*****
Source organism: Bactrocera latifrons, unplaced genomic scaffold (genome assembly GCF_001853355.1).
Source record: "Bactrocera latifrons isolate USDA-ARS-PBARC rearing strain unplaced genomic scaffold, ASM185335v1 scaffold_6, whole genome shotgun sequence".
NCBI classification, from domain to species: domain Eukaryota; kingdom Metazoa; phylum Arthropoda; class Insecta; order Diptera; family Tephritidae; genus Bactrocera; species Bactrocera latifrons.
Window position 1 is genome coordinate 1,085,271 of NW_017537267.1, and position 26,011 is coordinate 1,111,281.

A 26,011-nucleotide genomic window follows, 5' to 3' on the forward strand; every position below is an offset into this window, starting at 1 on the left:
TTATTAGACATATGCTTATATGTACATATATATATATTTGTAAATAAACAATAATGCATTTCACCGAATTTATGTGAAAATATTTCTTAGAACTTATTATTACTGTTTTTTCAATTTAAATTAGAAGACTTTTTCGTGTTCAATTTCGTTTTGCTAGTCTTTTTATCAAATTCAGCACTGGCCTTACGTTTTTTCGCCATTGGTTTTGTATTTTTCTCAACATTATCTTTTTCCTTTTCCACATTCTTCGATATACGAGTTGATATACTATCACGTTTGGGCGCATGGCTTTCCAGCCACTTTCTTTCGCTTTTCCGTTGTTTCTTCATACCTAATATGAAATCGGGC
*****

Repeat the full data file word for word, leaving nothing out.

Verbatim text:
Source organism: Bactrocera latifrons, unplaced genomic scaffold (genome assembly GCF_001853355.1).
Source record: "Bactrocera latifrons isolate USDA-ARS-PBARC rearing strain unplaced genomic scaffold, ASM185335v1 scaffold_6, whole genome shotgun sequence".
NCBI classification, from domain to species: domain Eukaryota; kingdom Metazoa; phylum Arthropoda; class Insecta; order Diptera; family Tephritidae; genus Bactrocera; species Bactrocera latifrons.
Window position 1 is genome coordinate 1,085,271 of NW_017537267.1, and position 26,011 is coordinate 1,111,281.

A 26,011-nucleotide genomic window follows, 5' to 3' on the forward strand; every position below is an offset into this window, starting at 1 on the left:
TTATTAGACATATGCTTATATGTACATATATATATATTTGTAAATAAACAATAATGCATTTCACCGAATTTATGTGAAAATATTTCTTAGAACTTATTATTACTGTTTTTTCAATTTAAATTAGAAGACTTTTTCGTGTTCAATTTCGTTTTGCTAGTCTTTTTATCAAATTCAGCACTGGCCTTACGTTTTTTCGCCATTGGTTTTGTATTTTTCTCAACATTATCTTTTTCCTTTTCCACATTCTTCGATATACGAGTTGATATACTATCACGTTTGGGCGCATGGCTTTCCAGCCACTTTCTTTCGCTTTTCCGTTGTTTCTTCATACCTAATATGAAATCGGGC